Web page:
Optical microscopy is an indispensable tool for many industries and scientific disciplines due to its ability to provide abundant information without damaging the sample. Examples include biomedical diagnostics, product inspection, and materials characterization. Rapid advances in modern techniques have meant researchers can now visualize microscopic structures and processes in unprecedented detail. To obtain high-quality images, powerful objective lenses with a high numerical aperture are used. This approach may be further enhanced by optimizing the optical focal spot of the lens, which involves honing the distribution of light intensity and taking into account the polarization of the focal field.
Polarization is an important parameter in optical microscopy because the physical properties of many internal structures in a sample are directionally dependent. Consequently, their different responses to polarization provide a sensitive way to visualize these structures in detail. Full control of the polarization state under the microscope would be extremely valuable for researchers, significantly expanding the potential uses of optical microscopy. However, until now this has not been possible owing to the lack of a systematic way of designing the pupil polarization distribution and difficulties in synthesizing complex polarization patterns.
Recently, we developed a method to engineer the properties of the focal field of the microscope, including the state of polarization under high-power focusing. Our approach is two-pronged, combining the theory of antenna radiation with a technique for the vectorial diffraction of focusing systems described by Richards and Wolf. Working backwards from observed data, we have been able to determine the input values required for the microscope to generate focal fields with desired properties.1–4
In one study, we generated an optical needle field.4 Here, the electric field is polarized along the optical axis of the objective lens.5 This provides a extremely long depth of focus that enhances 3D perspective. It is valuable for several areas of research, including laser cutting and optical trapping of nanoparticles. To obtain the optical needle field, we calculated the emission pattern of a linear electric dipole array distributed along the optical axis at the pupil plane of the lens. We then reversed the propagation of this field and used it as the illumination to reconstruct the source field of the dipole array.
We subsequently adopted the Richards-Wolf vectorial diffraction method to demonstrate the validity of our method (see Figure 1). Using numerical modeling, we calculated that a depth of focus up to >8λ (where λ is the wavelength of light) is obtainable. Throughout this depth of focus, the engineered focal field maintains a diffraction-limited transverse spot size (<0.43λ) with very high longitudinal polarization purity, meaning that up to 87% of the energy density stored in the electric field is polarized along the optical axis. We also showed that the depth of focus can be further increased by using a dipole array with more dipole elements.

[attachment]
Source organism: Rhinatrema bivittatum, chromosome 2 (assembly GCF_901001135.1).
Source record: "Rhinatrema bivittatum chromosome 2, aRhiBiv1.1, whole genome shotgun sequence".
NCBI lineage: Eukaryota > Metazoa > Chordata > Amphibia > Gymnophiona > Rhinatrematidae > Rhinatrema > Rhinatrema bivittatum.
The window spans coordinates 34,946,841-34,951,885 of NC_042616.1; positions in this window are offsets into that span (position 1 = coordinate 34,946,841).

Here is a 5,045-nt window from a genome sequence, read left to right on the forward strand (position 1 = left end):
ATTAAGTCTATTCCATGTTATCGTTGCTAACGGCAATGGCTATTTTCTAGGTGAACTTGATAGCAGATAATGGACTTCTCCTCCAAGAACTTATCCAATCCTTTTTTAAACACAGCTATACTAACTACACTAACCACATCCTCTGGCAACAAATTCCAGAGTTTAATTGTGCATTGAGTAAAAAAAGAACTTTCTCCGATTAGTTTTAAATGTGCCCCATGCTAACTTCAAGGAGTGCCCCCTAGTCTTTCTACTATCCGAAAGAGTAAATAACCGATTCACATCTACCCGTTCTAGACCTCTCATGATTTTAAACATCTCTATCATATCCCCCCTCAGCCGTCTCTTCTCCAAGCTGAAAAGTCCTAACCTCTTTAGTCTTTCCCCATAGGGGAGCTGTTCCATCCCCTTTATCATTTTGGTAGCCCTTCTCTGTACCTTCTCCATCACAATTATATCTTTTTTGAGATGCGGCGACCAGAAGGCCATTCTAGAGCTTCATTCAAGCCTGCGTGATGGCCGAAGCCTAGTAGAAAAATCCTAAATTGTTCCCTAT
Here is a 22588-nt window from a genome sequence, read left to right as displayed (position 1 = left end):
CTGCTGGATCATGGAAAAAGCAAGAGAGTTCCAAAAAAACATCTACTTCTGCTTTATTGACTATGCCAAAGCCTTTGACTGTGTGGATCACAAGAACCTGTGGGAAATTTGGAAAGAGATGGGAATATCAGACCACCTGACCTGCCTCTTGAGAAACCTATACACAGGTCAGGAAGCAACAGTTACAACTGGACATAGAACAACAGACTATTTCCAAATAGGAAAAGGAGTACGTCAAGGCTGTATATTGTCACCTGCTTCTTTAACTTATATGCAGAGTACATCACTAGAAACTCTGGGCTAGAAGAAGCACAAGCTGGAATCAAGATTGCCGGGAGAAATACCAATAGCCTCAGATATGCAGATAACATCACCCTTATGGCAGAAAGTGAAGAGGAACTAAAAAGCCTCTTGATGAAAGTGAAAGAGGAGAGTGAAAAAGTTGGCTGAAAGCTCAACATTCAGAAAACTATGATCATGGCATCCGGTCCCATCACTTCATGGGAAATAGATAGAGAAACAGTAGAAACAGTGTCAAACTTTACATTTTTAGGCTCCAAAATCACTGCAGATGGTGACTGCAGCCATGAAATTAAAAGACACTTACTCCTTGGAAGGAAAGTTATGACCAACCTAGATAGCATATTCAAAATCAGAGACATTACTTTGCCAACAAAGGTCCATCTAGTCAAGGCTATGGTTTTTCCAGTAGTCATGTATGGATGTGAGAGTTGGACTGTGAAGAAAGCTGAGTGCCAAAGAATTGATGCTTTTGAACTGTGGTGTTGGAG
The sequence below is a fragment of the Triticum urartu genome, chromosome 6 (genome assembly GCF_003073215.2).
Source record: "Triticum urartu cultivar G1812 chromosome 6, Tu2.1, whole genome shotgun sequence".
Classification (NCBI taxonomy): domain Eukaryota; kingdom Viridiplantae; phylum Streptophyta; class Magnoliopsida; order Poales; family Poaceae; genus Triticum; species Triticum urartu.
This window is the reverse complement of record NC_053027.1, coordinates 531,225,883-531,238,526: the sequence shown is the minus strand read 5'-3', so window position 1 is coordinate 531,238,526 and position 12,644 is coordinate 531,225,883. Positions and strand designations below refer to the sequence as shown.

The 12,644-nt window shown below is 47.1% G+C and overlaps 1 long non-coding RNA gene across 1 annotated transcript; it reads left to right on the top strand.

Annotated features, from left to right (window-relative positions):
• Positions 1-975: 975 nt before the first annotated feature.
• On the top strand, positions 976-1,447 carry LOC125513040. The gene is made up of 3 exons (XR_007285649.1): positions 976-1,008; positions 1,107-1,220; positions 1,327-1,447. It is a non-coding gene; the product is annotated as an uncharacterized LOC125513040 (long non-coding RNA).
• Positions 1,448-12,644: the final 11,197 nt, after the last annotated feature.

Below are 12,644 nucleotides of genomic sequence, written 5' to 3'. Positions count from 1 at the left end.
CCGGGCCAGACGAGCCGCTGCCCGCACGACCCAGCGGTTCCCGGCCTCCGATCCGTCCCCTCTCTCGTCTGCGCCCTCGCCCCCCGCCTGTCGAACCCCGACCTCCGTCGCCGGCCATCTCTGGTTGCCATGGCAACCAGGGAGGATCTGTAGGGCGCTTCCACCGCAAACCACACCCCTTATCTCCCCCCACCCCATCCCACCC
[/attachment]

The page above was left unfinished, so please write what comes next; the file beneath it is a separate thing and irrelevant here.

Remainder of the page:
Figure 1. (a) Calculated pupil field required to generate an optical needle. xi and yi: The cartesian coordinates in the pupil plane. (b) Generated optical needle field at the focal spot of the lens, with arrows showing the direction of the local electric field. r: The transverse coordinate in the image space. λ: Wavelength of light. (c) Linescan along the optical axis (z-axis) of (b) showing the uniform intensity of the electric field.
We have used the creation of an optical needle field to illustrate the capability of our method. This approach may be further extended to construct other, more general focal fields with specific intensity and polarization distributions as desired. In the future, we anticipate that our method will allow us to obtain new information on samples and that it will have important applications in many fields, including optical manipulation, micromachining, and photolithography. We are currently developing techniques to synthesize the necessary pupil-plane illumination distribution. These techniques will then be integrated into commercial microscopes to demonstrate the benefits of full polarization control within the focus.
Qiwen Zhan, Weibin Chen
Electro-Optics Graduate Program
University of Dayton
Qiwen Zhan is principal investigator of the Nano Electro-Optics Laboratories. He is a member of SPIE and has published many papers in SPIE conference proceedings, served on committees, and taught a nanophotonics short course at SPIE conferences.
Nanjing University of Aeronautics and Astronautics
1. W. Chen, Q. Zhan, Creating spherical focal spot with spatially modulated radial polarization in 4Pi microscopy, Opt. Lett. 34, pp. 2444-2446, 2009.
2. W. Chen, Q. Zhan, Diffraction limited focus with controllable arbitrary three dimensional polarization, J. Opt. 12, pp. 045707, 2010.
3. W. Chen, Q. Zhan, Three dimensional polarization control in 4Pi microscopy, Opt. Commun. 284, pp. 52-56, 2011.
4. J. Wang, W. Chen, Q. Zhan, Engineering of high purity ultra-long optical needle field through reversing the electric dipole array radiation, Opt. Express 18, pp. 21965-21972, 2010.
5. H. F. Wang, L. P. Shi, B. Lukyanchuk, C. Sheppard, C. T. Chong, Creation of a needle of longitudinally polarized light in vacuum using binary optics, Nat. Photon. 2, pp. 501-505, 2008.